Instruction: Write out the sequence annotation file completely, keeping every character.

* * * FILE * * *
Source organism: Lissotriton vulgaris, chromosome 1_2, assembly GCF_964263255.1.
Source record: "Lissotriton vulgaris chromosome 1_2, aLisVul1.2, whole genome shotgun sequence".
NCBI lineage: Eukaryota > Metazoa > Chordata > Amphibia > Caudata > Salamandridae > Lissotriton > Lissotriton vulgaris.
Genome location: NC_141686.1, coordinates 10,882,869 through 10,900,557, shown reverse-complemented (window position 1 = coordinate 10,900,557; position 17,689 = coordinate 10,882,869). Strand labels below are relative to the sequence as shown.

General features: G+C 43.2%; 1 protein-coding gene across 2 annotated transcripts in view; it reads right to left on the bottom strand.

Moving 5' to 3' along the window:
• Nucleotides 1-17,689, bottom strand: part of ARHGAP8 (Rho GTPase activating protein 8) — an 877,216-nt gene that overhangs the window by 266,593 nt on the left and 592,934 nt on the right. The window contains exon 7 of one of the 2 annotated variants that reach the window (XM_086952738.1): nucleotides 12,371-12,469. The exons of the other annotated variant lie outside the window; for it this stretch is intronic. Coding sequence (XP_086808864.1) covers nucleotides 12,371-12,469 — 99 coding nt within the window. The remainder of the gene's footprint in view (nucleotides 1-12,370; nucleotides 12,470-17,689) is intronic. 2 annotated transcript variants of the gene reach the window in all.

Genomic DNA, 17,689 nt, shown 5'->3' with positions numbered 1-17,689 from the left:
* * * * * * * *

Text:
Source organism: Lissotriton vulgaris, chromosome 1_2, assembly GCF_964263255.1.
Source record: "Lissotriton vulgaris chromosome 1_2, aLisVul1.2, whole genome shotgun sequence".
NCBI lineage: Eukaryota > Metazoa > Chordata > Amphibia > Caudata > Salamandridae > Lissotriton > Lissotriton vulgaris.
Genome location: NC_141686.1, coordinates 10,882,869 through 10,900,557, shown reverse-complemented (window position 1 = coordinate 10,900,557; position 17,689 = coordinate 10,882,869). Strand labels below are relative to the sequence as shown.

General features: G+C 43.2%; 1 protein-coding gene across 2 annotated transcripts in view; it reads right to left on the bottom strand.

Moving 5' to 3' along the window:
• Nucleotides 1-17,689, bottom strand: part of ARHGAP8 (Rho GTPase activating protein 8) — an 877,216-nt gene that overhangs the window by 266,593 nt on the left and 592,934 nt on the right. The window contains exon 7 of one of the 2 annotated variants that reach the window (XM_086952738.1): nucleotides 12,371-12,469. The exons of the other annotated variant lie outside the window; for it this stretch is intronic. Coding sequence (XP_086808864.1) covers nucleotides 12,371-12,469 — 99 coding nt within the window. The remainder of the gene's footprint in view (nucleotides 1-12,370; nucleotides 12,470-17,689) is intronic. 2 annotated transcript variants of the gene reach the window in all.

Genomic DNA, 17,689 nt, shown 5'->3' with positions numbered 1-17,689 from the left: